Europe is at a crossroads and its survival may depend on the route taken. It is very clear that large numbers of ordinary folk have fallen out with the concept of ever closer integration, and with mass migration. Multinational companies are advocates of the EU, according to the analysis of focus-economics.com. This body paints a bright picture of vibrant colours for the immediate future of the Eurozone.
Since the crash of 2008 not a lot has changed for the poor. Unemployment remains persistently high at around 11% for the Eurozone as a whole. The only country doing well is Germany with the lowest unemployment rate in 25 years. www.focus-economics.com/germany
Therein lies a major problem and to compound it we have the arrival of significant numbers of migrants. The figures vary, according to Frontex the EU border agency 1.8m came to Europe in 2015 with an estimated further one (1) million illegal entrants. Significant numbers continue to arrive. It really doesn’t matter whether you think it is a good idea, the humanitarian thing to do, or not. The crucial point stems from the impact. And the impact has proven seriously negative for the poor.
Similar patterns are to be found throughout Europe. In Germany the altruism of Angela Merkel and her subsequent rise to fame has waned considerably. When the emotional high withers the harsh reality, the practical everyday environment comes to the fore. Germany was magnanimous but the rise of opposition has increased steadily. The AfD (Alternative for Deutschland) has been growing and estimates that it can now command roughly 25% to 30% of the electorate with an anti EU policy.
Meanwhile, a Spanish member of the EU parliament (MEP), Javier Lopez has written a piece on the ‘defense of democracy’. By democracy he means the maintenance of the existing order as he abhors the “bigoted populist movements”. Along social democratic lines he is calling for the reconstruction of the EU to incorporate a fiscal branch, harmonization of taxes, a minimum income throughout the Eurozone and better public services.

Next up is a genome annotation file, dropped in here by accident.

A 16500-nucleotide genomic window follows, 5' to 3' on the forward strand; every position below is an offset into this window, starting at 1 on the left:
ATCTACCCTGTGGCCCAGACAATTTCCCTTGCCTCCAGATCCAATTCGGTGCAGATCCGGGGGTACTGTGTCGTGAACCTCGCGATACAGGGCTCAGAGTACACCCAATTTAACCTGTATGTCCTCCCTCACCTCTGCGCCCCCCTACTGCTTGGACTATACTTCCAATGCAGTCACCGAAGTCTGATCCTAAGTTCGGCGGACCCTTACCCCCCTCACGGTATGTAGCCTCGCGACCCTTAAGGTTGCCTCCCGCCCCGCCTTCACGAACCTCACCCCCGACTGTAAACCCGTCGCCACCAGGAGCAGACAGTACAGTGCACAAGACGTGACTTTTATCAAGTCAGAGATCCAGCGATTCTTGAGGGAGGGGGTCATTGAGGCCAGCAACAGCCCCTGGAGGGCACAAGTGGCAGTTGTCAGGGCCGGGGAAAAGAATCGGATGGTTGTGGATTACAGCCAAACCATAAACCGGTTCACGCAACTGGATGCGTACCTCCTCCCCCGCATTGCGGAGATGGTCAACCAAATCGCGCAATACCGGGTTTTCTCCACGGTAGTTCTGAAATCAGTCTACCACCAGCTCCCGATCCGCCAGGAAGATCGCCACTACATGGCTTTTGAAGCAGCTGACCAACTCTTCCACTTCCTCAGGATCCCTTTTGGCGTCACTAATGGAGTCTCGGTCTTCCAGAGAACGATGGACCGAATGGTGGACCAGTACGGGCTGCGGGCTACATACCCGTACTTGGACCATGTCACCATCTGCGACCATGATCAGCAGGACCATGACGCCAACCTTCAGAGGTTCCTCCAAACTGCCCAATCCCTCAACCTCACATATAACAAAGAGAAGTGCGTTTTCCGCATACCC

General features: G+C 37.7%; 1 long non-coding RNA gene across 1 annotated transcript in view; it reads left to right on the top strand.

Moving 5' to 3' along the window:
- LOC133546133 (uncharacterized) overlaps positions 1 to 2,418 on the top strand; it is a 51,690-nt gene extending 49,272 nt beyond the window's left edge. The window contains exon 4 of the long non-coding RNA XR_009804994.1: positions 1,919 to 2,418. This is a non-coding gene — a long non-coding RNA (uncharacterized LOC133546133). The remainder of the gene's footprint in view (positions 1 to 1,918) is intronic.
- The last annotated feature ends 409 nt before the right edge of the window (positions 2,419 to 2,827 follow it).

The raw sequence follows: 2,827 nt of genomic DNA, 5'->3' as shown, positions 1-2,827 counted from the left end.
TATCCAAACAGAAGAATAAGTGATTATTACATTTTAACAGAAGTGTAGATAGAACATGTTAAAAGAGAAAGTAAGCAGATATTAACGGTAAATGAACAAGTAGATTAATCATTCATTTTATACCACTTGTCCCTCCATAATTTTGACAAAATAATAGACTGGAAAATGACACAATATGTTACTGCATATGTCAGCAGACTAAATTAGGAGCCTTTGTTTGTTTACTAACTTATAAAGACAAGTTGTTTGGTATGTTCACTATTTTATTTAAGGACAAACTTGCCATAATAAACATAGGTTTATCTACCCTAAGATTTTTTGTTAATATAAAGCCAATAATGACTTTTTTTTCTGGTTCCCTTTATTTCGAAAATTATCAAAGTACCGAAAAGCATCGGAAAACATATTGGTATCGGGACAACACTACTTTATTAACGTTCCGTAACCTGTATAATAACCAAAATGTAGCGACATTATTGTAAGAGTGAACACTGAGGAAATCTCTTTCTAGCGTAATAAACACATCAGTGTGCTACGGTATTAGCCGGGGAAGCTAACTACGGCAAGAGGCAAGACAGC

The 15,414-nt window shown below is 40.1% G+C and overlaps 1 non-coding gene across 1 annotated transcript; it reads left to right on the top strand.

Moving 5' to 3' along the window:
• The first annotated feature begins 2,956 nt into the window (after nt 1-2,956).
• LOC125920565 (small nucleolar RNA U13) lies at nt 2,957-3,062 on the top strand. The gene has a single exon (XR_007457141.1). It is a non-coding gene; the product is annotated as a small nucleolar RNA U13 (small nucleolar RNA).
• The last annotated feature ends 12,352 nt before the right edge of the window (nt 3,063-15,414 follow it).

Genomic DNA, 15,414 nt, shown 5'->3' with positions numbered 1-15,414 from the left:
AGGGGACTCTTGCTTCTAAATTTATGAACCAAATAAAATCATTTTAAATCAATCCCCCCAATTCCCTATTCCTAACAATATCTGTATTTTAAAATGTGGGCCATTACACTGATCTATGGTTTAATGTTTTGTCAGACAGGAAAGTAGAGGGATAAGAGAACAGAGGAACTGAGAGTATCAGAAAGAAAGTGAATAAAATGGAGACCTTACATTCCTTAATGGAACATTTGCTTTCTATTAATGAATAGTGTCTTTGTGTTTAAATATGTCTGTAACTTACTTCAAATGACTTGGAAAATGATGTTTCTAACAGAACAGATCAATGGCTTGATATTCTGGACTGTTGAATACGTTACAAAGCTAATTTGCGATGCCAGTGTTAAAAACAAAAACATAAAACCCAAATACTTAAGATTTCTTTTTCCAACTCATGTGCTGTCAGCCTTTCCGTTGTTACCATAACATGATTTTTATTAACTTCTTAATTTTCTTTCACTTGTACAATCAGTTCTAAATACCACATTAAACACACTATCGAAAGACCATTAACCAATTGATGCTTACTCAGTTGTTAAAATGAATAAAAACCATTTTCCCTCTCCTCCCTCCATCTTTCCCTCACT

Of course all eyes are on Greece at this time and whether it can meet its debt repayment plan. There is little understanding from the ‘powers’ in Brussels of the political reality in Greece. The parties that once held sway, PASOK, centre left and New Democracy could look forward to 70% – 85% of the vote at elections.
www.theguardian.com/business/economics-blog/2017/feb/05/ (A good read.)
BBC Business News 2017/02/15
Poor Greece (literally as well as metaphorically) has suffered years of austerity. And while other nations get a boost from retail sales Greece doesn’t have that luxury. Instead it is under pressure to cut pensions again which would be the thirteenth (13th) time. Unlucky for some – no pun intended. Therefore the Greek debt problem is a headache and perhaps, that’s why the German newspaper Bild has suggested that the German government would welcome Greece leaving the EU.
www.marketwatch.com www.taieitimes.com/news/editorials/ (2017/02/06)
Another nightmare stirring in the background readying to wake the dead is Italy. This nightmare can truly disturb the sanity of the EU: dozing, dozing, dozing; alarm! The banks are described as “…an inexhaustible source of financial instability”. Unemployment hovers around 12%. It has the highest inflation rate (Feb: 2017) since 2013. Public debt continues to rise and there is no sign as yet of any economic recovery.
Interestingly, none of the major rating agencies: Standard & Poor, Moody or Finch is prepared to give the country a rating. The reasoning may be because the country’s debt stands at 132.6% of GDP the second largest in the EU. Bonds sold to keep Italy afloat are not being bought by private investors but by the ECB. Aggressively!!
. www.focus-economics.com/countries/italy www.times.com/2017/02/08/business/
France the second biggest economy of the Eurozone has many of its own problems. Unemployment is up above 10% again and tales of political corruption have been in the headlines for a number of years. Add migration and terrorist attacks and the government is under severe pressure.